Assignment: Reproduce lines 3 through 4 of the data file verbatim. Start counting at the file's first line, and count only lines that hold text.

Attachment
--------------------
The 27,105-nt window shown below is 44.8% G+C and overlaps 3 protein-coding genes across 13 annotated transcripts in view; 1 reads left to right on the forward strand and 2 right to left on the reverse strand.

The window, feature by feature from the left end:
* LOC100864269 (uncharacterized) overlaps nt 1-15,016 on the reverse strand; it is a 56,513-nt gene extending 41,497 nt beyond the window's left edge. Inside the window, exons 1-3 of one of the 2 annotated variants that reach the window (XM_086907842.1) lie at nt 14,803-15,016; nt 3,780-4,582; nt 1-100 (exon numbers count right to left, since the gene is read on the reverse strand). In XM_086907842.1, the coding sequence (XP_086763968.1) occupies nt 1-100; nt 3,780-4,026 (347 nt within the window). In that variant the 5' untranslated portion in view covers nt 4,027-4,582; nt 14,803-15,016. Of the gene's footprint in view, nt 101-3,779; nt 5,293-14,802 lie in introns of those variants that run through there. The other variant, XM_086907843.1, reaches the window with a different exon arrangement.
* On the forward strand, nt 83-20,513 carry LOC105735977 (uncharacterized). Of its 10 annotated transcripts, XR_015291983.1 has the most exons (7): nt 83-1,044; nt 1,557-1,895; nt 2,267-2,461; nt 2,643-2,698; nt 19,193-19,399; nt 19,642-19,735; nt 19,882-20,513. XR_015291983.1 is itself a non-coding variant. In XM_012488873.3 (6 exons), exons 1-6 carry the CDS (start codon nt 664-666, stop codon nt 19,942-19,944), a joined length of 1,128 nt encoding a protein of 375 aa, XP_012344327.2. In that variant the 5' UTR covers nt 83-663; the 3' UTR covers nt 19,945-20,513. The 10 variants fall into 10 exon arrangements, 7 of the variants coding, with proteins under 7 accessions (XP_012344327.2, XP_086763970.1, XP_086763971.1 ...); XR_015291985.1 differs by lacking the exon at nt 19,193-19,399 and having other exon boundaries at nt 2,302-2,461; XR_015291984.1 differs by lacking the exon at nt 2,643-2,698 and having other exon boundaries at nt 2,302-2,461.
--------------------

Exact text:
* LOC100864269 (uncharacterized) overlaps nt 1-15,016 on the reverse strand; it is a 56,513-nt gene extending 41,497 nt beyond the window's left edge. Inside the window, exons 1-3 of one of the 2 annotated variants that reach the window (XM_086907842.1) lie at nt 14,803-15,016; nt 3,780-4,582; nt 1-100 (exon numbers count right to left, since the gene is read on the reverse strand). In XM_086907842.1, the coding sequence (XP_086763968.1) occupies nt 1-100; nt 3,780-4,026 (347 nt within the window). In that variant the 5' untranslated portion in view covers nt 4,027-4,582; nt 14,803-15,016. Of the gene's footprint in view, nt 101-3,779; nt 5,293-14,802 lie in introns of those variants that run through there. The other variant, XM_086907843.1, reaches the window with a different exon arrangement.
* On the forward strand, nt 83-20,513 carry LOC105735977 (uncharacterized). Of its 10 annotated transcripts, XR_015291983.1 has the most exons (7): nt 83-1,044; nt 1,557-1,895; nt 2,267-2,461; nt 2,643-2,698; nt 19,193-19,399; nt 19,642-19,735; nt 19,882-20,513. XR_015291983.1 is itself a non-coding variant. In XM_012488873.3 (6 exons), exons 1-6 carry the CDS (start codon nt 664-666, stop codon nt 19,942-19,944), a joined length of 1,128 nt encoding a protein of 375 aa, XP_012344327.2. In that variant the 5' UTR covers nt 83-663; the 3' UTR covers nt 19,945-20,513. The 10 variants fall into 10 exon arrangements, 7 of the variants coding, with proteins under 7 accessions (XP_012344327.2, XP_086763970.1, XP_086763971.1 ...); XR_015291985.1 differs by lacking the exon at nt 19,193-19,399 and having other exon boundaries at nt 2,302-2,461; XR_015291984.1 differs by lacking the exon at nt 2,643-2,698 and having other exon boundaries at nt 2,302-2,461.